Many public figures are fated to be remembered for a single incident rather than a lifetime’s work (think of Gough Whitlam’s ad-libbing outside Parliament house, or his nemesis’s trousers, forever lost in Memphis). Often, almost perversely, it is one event that stays in the mind. For Keith Murdoch (1885–1952), that phenomenon was the so-called ‘Gallipoli letter’ of 1915. Most Australians know about the young journalist who wrote a letter exposing the Dardanelles campaign as a disaster where soldiers were dying in their thousands due to incompetent British leadership. The allied armies were soon evacuated. The ‘Anzac spirit’ was born.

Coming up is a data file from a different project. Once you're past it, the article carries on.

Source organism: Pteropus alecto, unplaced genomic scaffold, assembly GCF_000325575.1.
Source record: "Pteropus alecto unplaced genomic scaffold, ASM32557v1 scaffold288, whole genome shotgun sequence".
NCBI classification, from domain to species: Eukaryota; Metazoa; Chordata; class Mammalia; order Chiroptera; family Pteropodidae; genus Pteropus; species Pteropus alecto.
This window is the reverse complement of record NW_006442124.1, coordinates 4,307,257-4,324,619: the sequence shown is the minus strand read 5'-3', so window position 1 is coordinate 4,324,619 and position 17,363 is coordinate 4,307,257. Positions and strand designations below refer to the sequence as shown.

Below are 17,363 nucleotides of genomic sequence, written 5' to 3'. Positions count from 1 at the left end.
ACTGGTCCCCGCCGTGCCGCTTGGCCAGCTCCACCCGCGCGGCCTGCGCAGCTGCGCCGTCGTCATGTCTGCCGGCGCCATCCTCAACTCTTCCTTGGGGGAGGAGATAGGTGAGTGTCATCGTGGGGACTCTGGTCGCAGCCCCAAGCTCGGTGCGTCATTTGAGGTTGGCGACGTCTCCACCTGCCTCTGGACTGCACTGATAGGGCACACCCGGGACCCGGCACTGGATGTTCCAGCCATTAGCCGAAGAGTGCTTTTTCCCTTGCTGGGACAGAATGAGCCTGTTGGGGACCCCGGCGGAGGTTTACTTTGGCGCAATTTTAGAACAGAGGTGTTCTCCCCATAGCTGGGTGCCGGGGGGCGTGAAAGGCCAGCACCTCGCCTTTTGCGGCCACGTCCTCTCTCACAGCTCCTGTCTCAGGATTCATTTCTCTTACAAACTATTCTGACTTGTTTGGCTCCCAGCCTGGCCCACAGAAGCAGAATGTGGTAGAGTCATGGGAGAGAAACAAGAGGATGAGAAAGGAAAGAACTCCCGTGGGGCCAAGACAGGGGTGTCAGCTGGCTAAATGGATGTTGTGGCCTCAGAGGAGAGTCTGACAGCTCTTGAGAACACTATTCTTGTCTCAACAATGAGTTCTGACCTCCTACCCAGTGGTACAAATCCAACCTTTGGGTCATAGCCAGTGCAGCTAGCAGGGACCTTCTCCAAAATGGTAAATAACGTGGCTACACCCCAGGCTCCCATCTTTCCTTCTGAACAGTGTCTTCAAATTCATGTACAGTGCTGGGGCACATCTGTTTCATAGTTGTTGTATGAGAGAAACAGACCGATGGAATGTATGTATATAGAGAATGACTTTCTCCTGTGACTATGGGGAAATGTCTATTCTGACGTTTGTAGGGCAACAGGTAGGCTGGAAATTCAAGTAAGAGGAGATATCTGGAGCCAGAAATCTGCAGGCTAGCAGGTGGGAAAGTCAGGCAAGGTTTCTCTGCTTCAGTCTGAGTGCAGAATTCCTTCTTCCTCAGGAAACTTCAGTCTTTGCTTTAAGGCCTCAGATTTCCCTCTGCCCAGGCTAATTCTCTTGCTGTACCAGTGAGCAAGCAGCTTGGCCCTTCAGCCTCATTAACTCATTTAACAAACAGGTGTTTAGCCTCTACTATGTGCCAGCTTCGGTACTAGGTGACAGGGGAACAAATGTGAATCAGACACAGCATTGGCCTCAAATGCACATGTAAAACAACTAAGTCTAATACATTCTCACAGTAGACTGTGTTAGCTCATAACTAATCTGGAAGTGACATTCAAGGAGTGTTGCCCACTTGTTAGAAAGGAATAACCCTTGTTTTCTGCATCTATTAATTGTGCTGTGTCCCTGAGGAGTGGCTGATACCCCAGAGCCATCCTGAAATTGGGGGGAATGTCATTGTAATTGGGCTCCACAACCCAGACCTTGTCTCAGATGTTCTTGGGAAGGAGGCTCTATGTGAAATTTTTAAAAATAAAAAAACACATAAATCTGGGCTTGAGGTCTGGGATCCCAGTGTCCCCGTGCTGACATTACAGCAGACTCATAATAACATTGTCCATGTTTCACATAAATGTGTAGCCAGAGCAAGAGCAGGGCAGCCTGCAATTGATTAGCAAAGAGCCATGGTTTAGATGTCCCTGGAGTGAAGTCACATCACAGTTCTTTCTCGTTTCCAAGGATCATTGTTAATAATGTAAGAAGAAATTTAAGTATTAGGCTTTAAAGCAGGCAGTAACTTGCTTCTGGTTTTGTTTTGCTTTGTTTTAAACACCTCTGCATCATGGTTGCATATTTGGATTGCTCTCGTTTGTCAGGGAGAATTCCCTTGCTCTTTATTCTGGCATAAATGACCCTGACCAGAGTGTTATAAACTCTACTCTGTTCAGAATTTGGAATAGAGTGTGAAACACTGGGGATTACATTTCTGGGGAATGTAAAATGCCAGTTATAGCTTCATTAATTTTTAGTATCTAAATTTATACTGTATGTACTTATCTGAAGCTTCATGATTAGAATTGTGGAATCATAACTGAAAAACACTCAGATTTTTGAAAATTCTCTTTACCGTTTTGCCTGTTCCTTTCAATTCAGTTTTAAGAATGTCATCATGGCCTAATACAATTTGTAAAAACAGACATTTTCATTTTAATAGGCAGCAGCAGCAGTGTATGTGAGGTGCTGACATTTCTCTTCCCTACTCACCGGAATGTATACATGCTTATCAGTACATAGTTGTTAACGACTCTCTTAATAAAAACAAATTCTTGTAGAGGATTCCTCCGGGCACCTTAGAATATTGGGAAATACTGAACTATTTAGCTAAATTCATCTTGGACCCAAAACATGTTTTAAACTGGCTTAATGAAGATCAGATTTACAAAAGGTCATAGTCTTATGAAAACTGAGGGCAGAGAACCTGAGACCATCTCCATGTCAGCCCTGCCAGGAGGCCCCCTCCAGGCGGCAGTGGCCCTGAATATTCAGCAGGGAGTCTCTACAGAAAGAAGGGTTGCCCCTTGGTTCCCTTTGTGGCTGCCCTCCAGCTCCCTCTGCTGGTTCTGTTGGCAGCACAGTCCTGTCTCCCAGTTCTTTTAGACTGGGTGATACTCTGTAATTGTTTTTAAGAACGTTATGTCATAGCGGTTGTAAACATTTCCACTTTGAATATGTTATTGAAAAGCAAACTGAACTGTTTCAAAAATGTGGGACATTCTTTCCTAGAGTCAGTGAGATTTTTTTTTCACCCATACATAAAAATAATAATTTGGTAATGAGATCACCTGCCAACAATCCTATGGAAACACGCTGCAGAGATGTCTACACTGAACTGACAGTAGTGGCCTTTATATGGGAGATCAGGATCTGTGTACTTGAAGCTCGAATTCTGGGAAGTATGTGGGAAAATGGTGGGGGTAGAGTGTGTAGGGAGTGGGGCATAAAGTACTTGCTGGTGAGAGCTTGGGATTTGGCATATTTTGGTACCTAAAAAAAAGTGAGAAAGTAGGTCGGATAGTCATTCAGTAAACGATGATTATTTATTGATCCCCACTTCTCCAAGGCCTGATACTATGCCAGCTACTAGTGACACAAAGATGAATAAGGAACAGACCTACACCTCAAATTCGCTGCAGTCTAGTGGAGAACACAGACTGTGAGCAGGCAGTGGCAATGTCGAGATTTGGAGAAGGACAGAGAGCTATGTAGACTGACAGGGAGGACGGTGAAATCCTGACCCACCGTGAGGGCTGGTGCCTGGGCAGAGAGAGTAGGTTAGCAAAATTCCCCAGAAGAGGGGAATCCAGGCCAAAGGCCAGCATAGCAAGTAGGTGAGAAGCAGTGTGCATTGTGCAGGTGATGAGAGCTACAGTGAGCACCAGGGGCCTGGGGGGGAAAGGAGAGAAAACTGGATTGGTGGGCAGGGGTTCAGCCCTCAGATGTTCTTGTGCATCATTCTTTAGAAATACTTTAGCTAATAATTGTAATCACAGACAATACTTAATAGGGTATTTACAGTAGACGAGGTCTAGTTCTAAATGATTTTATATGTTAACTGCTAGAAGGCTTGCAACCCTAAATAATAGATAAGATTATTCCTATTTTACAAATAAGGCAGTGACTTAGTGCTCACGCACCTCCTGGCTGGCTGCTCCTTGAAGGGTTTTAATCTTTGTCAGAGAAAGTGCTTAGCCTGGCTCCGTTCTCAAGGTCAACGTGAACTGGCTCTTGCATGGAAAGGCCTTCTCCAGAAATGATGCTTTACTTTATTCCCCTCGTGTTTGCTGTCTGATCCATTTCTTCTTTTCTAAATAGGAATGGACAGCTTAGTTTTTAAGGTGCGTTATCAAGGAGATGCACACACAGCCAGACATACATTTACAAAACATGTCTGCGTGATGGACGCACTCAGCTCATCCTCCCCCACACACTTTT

However, Murdoch’s role was darker, more nuanced, and far more interesting than the legend . . .
See my review of Tom DC Roberts’ Before Rupert in this month’s issue of Australian Book Review.